Issue: The Amazing Spider-Man #1 – story A
Published: March 1963 by Marvel Comics
Writer: Stan Lee
Artist: Steve Ditko
Letterer: Johnny Dee
The Good: Spider-Man, John Jameson, Aunt May
The Bad: J. Jonah Jameson
In the A story of amazing Spiderman number one, Spider-Man runs afoul of his greatest nemesis…J. Jonah Jameson. But in realistic terms, there are 2 main pieces of this tale. First is Spider-Man’s dilemma trying to fill in for his dead Uncle Ben in supporting the family and the second is dealing with saving the son of someone who hates him.
First though, we get a very short and to the point recap of Spidey’s origin story and I for one am glad it barely lasted a couple of panels. Then we move on to the money issue. With Uncle Ben gone, Peter needs to do something to make money to support Aunt May. His suggestion that he leave school is shut down immediately by his Aunt who exclaims that would be the last thing his Uncle would want. He turns back to performing as Spider-Man but when he can’t cash a check, it prooves pointless, and then Jameson writes up an editorial.
J. Jonah Jameson wants to run Spider-Man outta town. Why? Jonah doesn’t want masked vigilaties taking the law into their own hands. Or is it that he doesn’t want children to imitate him? Or is it that he just doesn’t want him to be a hero? Who can really tell, but his newspaper begins the fight to have Spidey outlawed while promoting John Jameson’s (his son) trip into space.
With performing out of the question now that he can’t cash a check and Jameson has made him persona-non-grata, Peter looks for a part-time job. Too bad they were only looking for men to do part-time work in 1963 – high schoolers need to stay in school. And as Peter is turned away from the job, he sees Aunt May pawning her jewelry to keep them afloat. He’s really frustrated and angry.
The next day is the day John Jameson heads into space. Everything is going perfectly until the guidance system fails and he starts flying out of control. The military tries to save him but things prove too difficult for them to stop the space capsule from crashing. This looks like a job for Spider-Man! Spidey heads to the launch facility, grabs a backup guidance system, and forces a pilot to fly him close to the capsule. Slinging a web on the capsule, Spider-Man jumps aboard and installs the new guidance package and the capsule lands safely.
That should take care of Jonah’s editorials…right? Nope. Jameson is even more pissed that Spider-Man is taking the spotlight away from his son. JJ accuses Spidey of sabotaging the launch and stealing a plane so he could be the hero that day rather than his son. With Jameson shouting about the menace of Spider-Man, the FBI has no choice but to issue a warrant.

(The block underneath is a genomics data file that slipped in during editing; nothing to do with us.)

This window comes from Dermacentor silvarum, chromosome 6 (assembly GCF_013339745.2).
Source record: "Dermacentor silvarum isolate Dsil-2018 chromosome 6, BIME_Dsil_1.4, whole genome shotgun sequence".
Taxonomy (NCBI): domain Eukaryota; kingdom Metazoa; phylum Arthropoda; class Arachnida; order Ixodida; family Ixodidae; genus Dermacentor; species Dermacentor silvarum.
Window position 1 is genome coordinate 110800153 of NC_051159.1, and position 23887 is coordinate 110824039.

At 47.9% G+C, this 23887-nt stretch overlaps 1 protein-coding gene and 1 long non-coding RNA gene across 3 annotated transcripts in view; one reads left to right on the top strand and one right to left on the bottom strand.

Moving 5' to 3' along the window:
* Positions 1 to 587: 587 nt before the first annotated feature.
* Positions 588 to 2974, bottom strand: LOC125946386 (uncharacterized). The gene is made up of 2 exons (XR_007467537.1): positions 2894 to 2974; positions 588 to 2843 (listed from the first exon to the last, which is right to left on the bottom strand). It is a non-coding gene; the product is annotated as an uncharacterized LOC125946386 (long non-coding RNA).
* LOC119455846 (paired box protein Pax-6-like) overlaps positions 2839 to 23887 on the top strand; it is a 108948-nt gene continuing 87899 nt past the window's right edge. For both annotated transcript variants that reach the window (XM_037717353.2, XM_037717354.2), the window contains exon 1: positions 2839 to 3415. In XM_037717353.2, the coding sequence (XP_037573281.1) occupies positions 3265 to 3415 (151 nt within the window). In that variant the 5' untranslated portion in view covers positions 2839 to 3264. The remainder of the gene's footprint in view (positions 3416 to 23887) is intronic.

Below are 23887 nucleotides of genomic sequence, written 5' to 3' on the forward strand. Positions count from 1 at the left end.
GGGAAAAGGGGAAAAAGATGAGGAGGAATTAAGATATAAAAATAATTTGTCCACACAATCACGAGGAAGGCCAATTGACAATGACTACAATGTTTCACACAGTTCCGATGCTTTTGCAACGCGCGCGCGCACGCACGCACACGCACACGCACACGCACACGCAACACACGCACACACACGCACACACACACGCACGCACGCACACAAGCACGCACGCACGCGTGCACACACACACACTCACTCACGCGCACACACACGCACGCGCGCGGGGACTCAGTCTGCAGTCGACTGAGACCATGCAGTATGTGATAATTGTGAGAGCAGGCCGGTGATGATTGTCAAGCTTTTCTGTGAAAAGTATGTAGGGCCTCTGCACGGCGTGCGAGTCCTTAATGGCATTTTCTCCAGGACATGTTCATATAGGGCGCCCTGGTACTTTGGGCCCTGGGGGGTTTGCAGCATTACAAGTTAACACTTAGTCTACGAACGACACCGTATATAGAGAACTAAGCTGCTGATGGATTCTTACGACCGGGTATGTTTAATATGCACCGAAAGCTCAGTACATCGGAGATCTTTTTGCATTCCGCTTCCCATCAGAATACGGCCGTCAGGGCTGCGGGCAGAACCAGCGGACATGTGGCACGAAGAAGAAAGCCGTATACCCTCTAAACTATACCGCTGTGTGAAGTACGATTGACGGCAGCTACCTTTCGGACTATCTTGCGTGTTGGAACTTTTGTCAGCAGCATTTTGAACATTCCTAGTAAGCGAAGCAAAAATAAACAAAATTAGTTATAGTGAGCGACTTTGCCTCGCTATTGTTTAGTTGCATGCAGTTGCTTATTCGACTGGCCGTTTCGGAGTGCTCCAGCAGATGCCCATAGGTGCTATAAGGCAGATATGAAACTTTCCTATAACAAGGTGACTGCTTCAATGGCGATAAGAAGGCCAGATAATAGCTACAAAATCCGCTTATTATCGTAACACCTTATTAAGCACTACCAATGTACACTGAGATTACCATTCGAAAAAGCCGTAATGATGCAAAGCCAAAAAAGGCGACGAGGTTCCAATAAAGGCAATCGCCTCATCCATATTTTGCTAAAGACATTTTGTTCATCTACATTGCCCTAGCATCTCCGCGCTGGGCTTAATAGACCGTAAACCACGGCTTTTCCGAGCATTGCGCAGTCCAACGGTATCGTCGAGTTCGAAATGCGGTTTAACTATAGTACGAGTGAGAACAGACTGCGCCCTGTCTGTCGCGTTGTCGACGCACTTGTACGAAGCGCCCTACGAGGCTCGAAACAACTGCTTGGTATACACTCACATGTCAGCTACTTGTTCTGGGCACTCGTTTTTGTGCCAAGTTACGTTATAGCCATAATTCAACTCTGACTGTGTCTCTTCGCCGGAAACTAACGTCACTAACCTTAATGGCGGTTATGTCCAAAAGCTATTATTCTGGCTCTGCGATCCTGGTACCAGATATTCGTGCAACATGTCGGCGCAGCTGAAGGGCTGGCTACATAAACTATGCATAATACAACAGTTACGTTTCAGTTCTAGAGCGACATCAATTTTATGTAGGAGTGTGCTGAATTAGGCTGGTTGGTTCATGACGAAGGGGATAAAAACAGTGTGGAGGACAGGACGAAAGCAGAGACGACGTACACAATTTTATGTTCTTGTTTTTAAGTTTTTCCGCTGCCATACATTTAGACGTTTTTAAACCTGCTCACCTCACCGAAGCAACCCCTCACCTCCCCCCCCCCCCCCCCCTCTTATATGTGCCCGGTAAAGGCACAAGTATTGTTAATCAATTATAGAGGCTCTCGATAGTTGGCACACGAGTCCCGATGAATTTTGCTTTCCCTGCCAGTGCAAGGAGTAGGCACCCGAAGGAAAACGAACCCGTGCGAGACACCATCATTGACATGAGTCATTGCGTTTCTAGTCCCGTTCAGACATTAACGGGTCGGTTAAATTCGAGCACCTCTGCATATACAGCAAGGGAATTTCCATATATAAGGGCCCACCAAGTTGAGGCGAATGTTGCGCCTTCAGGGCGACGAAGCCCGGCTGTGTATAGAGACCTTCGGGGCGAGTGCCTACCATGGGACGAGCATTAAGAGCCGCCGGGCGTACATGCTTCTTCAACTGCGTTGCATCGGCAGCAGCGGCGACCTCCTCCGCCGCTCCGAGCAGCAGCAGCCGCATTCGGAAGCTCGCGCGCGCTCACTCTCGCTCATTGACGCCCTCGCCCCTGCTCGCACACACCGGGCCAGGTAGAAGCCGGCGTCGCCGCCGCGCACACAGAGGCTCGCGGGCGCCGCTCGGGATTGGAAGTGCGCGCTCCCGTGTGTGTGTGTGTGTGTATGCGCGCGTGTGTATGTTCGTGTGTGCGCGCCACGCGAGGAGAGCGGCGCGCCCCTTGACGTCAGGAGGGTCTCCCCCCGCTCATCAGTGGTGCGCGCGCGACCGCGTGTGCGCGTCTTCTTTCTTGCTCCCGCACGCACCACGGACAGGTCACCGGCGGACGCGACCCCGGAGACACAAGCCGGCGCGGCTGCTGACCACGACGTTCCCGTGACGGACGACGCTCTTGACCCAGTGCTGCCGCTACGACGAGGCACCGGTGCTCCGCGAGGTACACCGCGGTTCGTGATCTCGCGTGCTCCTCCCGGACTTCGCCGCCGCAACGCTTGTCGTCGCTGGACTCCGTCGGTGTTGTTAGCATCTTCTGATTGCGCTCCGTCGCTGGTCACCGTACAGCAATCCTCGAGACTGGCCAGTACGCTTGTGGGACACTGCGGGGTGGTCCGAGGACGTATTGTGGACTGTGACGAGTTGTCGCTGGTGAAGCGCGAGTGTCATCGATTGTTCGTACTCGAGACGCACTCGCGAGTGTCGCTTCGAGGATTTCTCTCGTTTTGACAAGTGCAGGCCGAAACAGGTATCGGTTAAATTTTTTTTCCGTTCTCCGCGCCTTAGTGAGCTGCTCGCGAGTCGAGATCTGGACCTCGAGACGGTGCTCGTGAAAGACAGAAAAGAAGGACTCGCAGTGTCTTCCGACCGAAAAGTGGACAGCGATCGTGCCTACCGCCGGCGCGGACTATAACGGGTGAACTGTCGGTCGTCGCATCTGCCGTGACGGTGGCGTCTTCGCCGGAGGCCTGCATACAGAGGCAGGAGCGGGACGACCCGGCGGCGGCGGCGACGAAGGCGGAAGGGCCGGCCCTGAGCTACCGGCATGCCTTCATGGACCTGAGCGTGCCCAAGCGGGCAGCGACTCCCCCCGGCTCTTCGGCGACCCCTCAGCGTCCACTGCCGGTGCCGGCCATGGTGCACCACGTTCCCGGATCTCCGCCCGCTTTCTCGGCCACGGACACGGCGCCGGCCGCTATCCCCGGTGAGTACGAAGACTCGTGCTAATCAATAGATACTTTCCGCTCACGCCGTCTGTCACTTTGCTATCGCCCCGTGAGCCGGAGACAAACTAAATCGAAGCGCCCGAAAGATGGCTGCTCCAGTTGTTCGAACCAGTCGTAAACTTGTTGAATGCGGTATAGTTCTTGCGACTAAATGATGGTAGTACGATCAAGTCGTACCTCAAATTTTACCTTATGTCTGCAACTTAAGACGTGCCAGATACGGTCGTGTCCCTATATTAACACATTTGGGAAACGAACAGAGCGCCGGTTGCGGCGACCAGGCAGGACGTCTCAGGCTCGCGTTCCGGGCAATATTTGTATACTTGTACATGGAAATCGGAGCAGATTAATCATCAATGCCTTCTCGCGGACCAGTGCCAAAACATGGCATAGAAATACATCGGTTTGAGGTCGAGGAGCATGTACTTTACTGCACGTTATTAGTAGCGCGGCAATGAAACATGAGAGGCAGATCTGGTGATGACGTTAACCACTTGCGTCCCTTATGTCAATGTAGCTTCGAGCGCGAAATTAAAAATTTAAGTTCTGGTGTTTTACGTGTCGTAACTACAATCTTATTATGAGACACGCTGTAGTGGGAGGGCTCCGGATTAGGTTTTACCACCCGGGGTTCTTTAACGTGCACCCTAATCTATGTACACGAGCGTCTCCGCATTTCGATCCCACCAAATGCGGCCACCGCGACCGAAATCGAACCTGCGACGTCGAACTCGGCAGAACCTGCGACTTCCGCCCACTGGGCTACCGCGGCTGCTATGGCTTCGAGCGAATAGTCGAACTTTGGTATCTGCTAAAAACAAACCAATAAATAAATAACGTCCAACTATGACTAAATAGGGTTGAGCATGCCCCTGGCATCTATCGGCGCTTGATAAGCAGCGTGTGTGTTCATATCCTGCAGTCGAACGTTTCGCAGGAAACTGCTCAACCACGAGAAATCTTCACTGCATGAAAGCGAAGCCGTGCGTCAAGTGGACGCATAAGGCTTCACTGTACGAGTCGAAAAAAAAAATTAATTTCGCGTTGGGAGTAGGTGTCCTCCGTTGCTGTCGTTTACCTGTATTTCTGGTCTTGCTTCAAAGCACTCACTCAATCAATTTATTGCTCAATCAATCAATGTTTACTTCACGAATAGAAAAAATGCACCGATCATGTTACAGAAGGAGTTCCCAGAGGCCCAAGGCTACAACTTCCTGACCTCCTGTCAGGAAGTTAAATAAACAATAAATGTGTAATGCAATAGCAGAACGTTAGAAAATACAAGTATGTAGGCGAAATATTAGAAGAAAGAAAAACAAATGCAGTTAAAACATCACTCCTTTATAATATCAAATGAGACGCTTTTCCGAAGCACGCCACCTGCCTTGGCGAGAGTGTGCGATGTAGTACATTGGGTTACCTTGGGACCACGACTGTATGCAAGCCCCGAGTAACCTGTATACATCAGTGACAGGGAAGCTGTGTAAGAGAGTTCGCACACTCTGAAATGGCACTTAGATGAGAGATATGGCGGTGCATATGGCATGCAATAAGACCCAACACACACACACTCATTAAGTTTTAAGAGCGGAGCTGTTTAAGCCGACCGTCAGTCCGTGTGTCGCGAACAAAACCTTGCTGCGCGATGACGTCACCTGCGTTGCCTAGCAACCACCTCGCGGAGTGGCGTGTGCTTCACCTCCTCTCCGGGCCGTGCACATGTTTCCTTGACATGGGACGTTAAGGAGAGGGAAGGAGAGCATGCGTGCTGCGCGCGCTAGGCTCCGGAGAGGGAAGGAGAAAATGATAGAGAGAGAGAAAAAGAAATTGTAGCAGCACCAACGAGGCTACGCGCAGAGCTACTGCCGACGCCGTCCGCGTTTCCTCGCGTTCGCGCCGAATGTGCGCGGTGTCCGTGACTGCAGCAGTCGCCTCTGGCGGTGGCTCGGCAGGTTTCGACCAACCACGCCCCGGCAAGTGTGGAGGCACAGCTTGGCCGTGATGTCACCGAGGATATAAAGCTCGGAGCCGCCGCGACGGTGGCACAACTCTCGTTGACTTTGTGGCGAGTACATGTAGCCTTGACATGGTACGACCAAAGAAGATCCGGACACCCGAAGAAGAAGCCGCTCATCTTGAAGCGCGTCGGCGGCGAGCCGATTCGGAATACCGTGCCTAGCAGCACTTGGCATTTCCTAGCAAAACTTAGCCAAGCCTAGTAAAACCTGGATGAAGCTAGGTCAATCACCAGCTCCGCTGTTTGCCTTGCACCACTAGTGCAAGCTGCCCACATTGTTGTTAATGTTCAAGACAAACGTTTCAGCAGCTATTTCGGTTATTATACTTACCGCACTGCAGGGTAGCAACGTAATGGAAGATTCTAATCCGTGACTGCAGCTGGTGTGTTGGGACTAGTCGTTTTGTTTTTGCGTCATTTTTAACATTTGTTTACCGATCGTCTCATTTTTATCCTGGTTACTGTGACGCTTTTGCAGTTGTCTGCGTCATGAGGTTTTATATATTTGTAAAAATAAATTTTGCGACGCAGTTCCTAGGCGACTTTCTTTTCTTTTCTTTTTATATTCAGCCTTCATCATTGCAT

And Peter is crushed. No matter what he tries to do with his powers, he can’t make money to support Aunt May. And with all the bad public relations, even she thinks that Spider-Man should be locked up. What is he gonna do?
What did I learn:
- J. Jonah Jameson has a son.
- John Jameson is an astronaut.
In the first issue of Amazing Spider-Man, Peter runs up against the man who will be his arch-nemesis for a long time. J. Jonah Jameson is definitely the villain of this first story and from my limited exposure to comics, I know he’s gonna try to thwart Spider-Man for years to come.
I suppose the basis of Jameson’s agenda of delegitimizing Spider-Man stems from his own son. Jonah only wants what’s best for his son and part of that is the recognition that he’s a true hero by being an astronaut. And I agree – putting his life on the line to advance the space program of his country is definitely something to be proud of and he should be hailed as a hero. That shouldn’t prevent others from being heroes as well.
Jameson seems to think that by taking headlines from his son, Spider-Man is diminishing John Jameson’s accomplishments. That’s pretty misguided in my view. Nothing Spider-Man can do will take the honors that John deserves away from him. Sure, the public may attend to Spider-Man because of his own heroics but Jonah, like most of the press, wants to be the one to decided who gets the public’s attention. This aspect of the issue is very reflective of today’s society and I’m surprised that it was similar in 1963. Why does the press, who are supposed to be reporting the news, insist on making the news?
I suppose in this instance, Jameson is being selfish and proud and wants the rest of the country to heap adoration on his son – as he does. But by abusing his power as a journalist, it seems he thinks the only way to make people honor his son is to vilify another hero.
My Rating: A
This comic can be found on Marvel Unlimited, Comixology or at your local comic book shop.